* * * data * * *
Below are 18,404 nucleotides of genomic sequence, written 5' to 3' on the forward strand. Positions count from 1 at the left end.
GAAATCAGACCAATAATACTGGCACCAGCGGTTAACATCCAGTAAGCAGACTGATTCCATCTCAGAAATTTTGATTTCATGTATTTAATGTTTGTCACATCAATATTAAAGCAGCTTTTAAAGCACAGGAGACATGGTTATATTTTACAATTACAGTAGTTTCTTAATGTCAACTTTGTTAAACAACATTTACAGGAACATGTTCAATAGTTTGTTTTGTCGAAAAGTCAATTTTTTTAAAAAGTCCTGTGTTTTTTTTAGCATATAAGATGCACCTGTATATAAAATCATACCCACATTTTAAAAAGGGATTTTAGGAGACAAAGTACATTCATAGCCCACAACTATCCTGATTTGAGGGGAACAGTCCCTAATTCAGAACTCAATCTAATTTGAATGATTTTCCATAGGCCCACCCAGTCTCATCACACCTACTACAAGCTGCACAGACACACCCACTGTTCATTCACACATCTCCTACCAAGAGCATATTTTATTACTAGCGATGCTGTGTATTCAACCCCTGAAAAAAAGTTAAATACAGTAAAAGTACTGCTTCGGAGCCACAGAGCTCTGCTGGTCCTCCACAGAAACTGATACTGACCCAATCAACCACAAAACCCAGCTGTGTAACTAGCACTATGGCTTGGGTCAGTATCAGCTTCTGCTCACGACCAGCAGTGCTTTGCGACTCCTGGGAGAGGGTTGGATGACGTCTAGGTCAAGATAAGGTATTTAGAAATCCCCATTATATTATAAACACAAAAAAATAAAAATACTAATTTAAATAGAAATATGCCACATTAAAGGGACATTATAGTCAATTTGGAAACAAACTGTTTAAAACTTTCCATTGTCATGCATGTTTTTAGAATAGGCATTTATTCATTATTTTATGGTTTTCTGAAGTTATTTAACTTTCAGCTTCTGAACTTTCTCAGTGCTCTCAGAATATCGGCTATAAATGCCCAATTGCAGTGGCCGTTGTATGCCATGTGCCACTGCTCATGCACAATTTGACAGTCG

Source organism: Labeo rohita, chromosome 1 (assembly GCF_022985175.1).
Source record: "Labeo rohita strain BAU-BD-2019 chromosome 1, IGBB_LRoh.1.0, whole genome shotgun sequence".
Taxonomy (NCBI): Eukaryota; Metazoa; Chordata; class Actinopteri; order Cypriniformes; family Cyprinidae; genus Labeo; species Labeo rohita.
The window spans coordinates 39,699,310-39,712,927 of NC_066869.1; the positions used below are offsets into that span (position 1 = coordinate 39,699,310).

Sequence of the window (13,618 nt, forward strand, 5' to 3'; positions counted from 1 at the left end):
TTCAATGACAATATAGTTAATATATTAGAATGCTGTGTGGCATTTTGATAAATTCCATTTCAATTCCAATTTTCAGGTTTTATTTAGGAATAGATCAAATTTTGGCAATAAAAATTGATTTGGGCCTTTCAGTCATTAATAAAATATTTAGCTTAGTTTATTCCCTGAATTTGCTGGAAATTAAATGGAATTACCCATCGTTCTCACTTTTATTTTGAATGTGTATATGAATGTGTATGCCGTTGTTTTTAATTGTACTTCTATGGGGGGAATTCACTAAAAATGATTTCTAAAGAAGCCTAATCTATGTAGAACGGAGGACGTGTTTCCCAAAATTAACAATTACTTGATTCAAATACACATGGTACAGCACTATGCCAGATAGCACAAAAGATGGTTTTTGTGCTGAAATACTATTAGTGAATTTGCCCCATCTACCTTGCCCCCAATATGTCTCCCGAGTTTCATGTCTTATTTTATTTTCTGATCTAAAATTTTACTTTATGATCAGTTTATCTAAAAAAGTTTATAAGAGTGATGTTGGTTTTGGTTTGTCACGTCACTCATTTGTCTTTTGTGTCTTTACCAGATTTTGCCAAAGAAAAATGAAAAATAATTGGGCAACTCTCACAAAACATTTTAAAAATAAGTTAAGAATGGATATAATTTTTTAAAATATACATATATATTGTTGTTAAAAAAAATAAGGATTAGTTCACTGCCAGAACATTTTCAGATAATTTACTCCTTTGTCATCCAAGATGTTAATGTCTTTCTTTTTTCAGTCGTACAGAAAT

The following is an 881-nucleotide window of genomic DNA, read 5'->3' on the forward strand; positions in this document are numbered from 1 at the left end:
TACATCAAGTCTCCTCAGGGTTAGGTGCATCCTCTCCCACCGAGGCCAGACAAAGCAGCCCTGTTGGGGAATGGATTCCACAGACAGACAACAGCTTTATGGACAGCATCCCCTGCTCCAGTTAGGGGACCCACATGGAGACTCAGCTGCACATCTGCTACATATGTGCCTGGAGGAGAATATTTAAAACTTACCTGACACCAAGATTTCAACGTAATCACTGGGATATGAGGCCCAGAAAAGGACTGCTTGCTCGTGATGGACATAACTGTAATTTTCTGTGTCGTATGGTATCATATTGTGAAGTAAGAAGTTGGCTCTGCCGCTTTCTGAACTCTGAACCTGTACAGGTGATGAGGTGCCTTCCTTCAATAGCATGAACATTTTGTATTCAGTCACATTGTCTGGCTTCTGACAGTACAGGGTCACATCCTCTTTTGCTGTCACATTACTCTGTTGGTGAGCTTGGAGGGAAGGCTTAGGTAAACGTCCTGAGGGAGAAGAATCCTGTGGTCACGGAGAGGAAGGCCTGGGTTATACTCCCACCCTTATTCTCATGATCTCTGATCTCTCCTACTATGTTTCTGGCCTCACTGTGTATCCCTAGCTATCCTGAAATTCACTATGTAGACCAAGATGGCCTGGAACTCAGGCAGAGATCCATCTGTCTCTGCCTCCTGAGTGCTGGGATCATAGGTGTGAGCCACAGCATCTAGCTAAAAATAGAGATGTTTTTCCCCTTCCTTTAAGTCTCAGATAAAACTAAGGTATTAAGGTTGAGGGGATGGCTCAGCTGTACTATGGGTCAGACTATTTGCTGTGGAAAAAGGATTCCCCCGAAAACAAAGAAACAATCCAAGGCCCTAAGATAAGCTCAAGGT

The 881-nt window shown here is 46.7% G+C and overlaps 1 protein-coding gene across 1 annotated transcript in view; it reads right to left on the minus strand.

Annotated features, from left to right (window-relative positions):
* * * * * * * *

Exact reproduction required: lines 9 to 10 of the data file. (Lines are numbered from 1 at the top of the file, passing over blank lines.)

The following is an 881-nucleotide window of genomic DNA, read 5'->3' on the forward strand; positions in this document are numbered from 1 at the left end:
TACATCAAGTCTCCTCAGGGTTAGGTGCATCCTCTCCCACCGAGGCCAGACAAAGCAGCCCTGTTGGGGAATGGATTCCACAGACAGACAACAGCTTTATGGACAGCATCCCCTGCTCCAGTTAGGGGACCCACATGGAGACTCAGCTGCACATCTGCTACATATGTGCCTGGAGGAGAATATTTAAAACTTACCTGACACCAAGATTTCAACGTAATCACTGGGATATGAGGCCCAGAAAAGGACTGCTTGCTCGTGATGGACATAACTGTAATTTTCTGTGTCGTATGGTATCATATTGTGAAGTAAGAAGTTGGCTCTGCCGCTTTCTGAACTCTGAACCTGTACAGGTGATGAGGTGCCTTCCTTCAATAGCATGAACATTTTGTATTCAGTCACATTGTCTGGCTTCTGACAGTACAGGGTCACATCCTCTTTTGCTGTCACATTACTCTGTTGGTGAGCTTGGAGGGAAGGCTTAGGTAAACGTCCTGAGGGAGAAGAATCCTGTGGTCACGGAGAGGAAGGCCTGGGTTATACTCCCACCCTTATTCTCATGATCTCTGATCTCTCCTACTATGTTTCTGGCCTCACTGTGTATCCCTAGCTATCCTGAAATTCACTATGTAGACCAAGATGGCCTGGAACTCAGGCAGAGATCCATCTGTCTCTGCCTCCTGAGTGCTGGGATCATAGGTGTGAGCCACAGCATCTAGCTAAAAATAGAGATGTTTTTCCCCTTCCTTTAAGTCTCAGATAAAACTAAGGTATTAAGGTTGAGGGGATGGCTCAGCTGTACTATGGGTCAGACTATTTGCTGTGGAAAAAGGATTCCCCCGAAAACAAAGAAACAATCCAAGGCCCTAAGATAAGCTCAAGGT